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Newark Mayor Continues Push to Wrest Back Reins of City’s Schools

Hosting weekend gathering of various stakeholders is part of broader political strategy addressing issue he doesn’t control

ras baraka
Newark Mayor Ras Baraka.

He has virtually no say over what happens in his city’s public schools, but Newark Mayor Ras Baraka has been talking a lot about education lately.

The latest example was the “Newark Community Education Convention” held over two days this weekend. Baraka hosted a variety of stakeholders – from community activists to charter school leaders to foundation funders – to encourage what he called a citywide dialogue about Newark’s schools.

The centerpiece of Baraka’s agenda has been the end of the state’s 20-year control of the city’s public schools. While he continued to press that case this weekend, the players who probably matter most in making that decision were notably absent from the conference held at Bethany Baptist Church and Rutgers-Newark.

Neither state-appointed schools Superintendent Cami Anderson or any of her senior staff were on hand, even though Baraka said they were repeatedly invited to the event.

Nonetheless, Anderson’s icy relationship with the community has emboldened the mayor even more in pressing an issue that has worked well for him during his first year as mayor of New Jersey’s largest city.

Baraka’s criticism of Anderson and her One Newark reorganization plan was arguably the issue that resonated most in his election win last year.

And the issue has since played to his strength as a long-time educator in the city, while deflecting attention from some of the tougher issues facing Newark, including its dire municipal finances and continued crime woes.

The former principal of the Central High School, Baraka is especially adept at discussing the challenges and needs facing his city’s schools, and that was on full display on Saturday.

He spoke without notes to the conference about needs in the classrooms that go beyond a single teacher, the weight of poverty on teaching and learning, and what happens to dropouts after they give up on school.

Afterward, he talked one-on-one with a mother about how her son was doing in school, and promised to call him directly. There was little doubt that he would keep his promise.

Yet for all those personal connections, the mayor acknowledged in an interview that his power over the schools lies more in words than action.

“Part of it has been accomplished, that we are bringing people together in one room who normally are not talking to each other,” he said of the day’s conference, which included participants as diverse as the Newark Teachers Union and the Newark Charter Schools Fund.

“That has not happened for years,” he said.

Yet for all the talk of civil dialogue, his next statement could hardly be called restrained: “We are building a strategy for the schools, in spite of One Newark, and planning for the day when we are freed off the plantation.”

He has certainly sought to use his public prominence to maximum effect. In addition to the summit this weekend, Baraka has taken the high-profile step of announcing that he had sent a letter to President Barack Obama about the plight of Newark schools under state control. And if anyone missed that, he wrote and published op-ed in The New York Times on the same theme.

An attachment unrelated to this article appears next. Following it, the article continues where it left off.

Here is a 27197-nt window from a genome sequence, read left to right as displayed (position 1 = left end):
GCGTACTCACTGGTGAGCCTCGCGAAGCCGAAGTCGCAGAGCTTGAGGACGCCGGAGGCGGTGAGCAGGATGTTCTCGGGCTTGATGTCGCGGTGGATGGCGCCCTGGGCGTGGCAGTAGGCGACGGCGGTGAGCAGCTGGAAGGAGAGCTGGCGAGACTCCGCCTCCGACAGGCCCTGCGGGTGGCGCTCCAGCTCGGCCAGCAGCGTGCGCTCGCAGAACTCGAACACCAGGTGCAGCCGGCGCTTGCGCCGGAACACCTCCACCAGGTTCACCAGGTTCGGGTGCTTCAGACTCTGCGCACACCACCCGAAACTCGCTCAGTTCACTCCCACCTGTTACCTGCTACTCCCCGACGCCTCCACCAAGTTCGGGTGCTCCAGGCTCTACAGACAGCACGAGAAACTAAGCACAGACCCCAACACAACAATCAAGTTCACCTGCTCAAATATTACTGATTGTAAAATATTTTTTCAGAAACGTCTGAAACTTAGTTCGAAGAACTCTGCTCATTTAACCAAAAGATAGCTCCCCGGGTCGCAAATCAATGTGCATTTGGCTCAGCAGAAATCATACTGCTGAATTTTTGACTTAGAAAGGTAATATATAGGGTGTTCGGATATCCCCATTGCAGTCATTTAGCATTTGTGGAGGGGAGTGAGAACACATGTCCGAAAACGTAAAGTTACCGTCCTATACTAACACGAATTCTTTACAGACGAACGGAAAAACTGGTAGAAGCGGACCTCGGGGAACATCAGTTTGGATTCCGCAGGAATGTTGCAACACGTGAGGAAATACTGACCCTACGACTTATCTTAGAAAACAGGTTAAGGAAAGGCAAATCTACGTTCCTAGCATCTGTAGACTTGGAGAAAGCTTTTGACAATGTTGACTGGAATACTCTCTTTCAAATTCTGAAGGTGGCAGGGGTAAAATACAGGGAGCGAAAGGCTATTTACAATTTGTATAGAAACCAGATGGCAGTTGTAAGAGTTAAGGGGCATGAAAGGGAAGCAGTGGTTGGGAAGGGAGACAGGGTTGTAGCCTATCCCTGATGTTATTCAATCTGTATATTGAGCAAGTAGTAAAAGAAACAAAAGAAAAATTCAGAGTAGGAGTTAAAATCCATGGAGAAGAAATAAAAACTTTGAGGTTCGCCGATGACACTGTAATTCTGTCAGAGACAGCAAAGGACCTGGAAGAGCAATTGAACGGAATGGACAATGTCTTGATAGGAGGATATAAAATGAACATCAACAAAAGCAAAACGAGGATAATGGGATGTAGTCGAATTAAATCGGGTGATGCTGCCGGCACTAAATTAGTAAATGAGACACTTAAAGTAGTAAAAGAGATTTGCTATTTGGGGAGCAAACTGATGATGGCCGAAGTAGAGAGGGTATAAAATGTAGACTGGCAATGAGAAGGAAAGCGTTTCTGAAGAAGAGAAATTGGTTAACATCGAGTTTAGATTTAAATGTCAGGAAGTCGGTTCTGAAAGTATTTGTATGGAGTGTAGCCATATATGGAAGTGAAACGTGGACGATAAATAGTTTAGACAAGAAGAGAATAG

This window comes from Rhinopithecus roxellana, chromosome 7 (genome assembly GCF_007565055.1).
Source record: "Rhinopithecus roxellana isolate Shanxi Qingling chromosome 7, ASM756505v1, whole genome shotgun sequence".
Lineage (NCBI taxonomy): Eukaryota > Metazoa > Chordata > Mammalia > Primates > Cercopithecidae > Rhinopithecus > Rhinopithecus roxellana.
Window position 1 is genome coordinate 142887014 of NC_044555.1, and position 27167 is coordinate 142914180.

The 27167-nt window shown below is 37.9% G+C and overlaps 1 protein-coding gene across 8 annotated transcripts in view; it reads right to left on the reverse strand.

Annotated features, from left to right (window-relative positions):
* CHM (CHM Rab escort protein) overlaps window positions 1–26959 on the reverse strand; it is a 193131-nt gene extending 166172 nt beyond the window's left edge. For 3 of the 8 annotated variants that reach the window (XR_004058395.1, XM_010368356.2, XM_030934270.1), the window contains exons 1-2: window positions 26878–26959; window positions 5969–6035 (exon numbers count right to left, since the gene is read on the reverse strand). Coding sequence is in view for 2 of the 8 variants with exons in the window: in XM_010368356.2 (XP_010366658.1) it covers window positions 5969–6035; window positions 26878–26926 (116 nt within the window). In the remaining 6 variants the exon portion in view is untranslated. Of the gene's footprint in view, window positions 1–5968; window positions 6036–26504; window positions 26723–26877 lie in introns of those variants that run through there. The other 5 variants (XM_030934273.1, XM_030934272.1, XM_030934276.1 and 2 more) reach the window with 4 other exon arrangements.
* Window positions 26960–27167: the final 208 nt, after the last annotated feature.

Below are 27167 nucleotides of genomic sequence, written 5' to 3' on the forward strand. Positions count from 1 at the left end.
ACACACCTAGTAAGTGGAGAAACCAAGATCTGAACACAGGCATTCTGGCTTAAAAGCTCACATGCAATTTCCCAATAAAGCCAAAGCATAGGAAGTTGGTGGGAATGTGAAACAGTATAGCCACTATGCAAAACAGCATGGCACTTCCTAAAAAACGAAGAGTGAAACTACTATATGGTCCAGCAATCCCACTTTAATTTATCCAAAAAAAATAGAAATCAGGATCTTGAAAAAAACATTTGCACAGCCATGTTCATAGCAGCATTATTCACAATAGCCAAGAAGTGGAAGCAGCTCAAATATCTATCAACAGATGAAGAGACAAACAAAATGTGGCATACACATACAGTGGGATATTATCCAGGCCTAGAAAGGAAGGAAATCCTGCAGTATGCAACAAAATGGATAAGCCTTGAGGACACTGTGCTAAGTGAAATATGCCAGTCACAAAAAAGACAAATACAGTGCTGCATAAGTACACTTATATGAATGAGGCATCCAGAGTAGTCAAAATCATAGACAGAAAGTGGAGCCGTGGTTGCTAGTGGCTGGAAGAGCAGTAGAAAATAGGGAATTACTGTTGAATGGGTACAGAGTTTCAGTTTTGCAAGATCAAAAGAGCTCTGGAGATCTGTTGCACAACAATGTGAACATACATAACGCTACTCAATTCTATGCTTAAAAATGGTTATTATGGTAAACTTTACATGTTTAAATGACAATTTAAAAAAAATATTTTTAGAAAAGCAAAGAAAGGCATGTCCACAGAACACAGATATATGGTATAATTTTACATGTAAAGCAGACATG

But has it had much effect? Baraka said on Saturday that he knows he’s at least been heard. After his letter to the White House, he said, there have been conversations with federal officials – although not with the president himself. And he said he knows state officials are listening.

“We are going to keep at it,” Baraka said. “It’s like the story of the miners who hit the rocks 20 times, it is the 21st time when the rock cracks.”

“None of this falls on deaf ears,” Baraka added. “I think the governor is listening, the legislators are listening, and the commissioner is listening. I don’t know if they are necessarily doing something immediately, but they are being affected by the dialogue that is happening in Newark.

“As tough as the governor appears to be, I know he is hearing what is happening in the city and someday he will have to make a decision that is not based on politics.”

Until then, Baraka said that he is not looking for direct control of the schools. If and when the state is ready to transition back to local control, he said he would support having an elected school board instead of one appointed by the mayor.

“There are many mayors who don’t have formal powers,” he said. “I don’t want a direct power over the schools. It should be an elected school board.

“But my role will be the same, to influence public policy as it relates to schools, to make the community safer, to support families, and bring all the stakeholders together like we are doing today.”

As for Anderson, Baraka said he last spoke with the superintendent a couple of weeks ago at an event held at West Side High School. He said they had a conversation, and that they are always cordial.

“I don’t hate her,” the mayor said. “I just don’t agree with her.”

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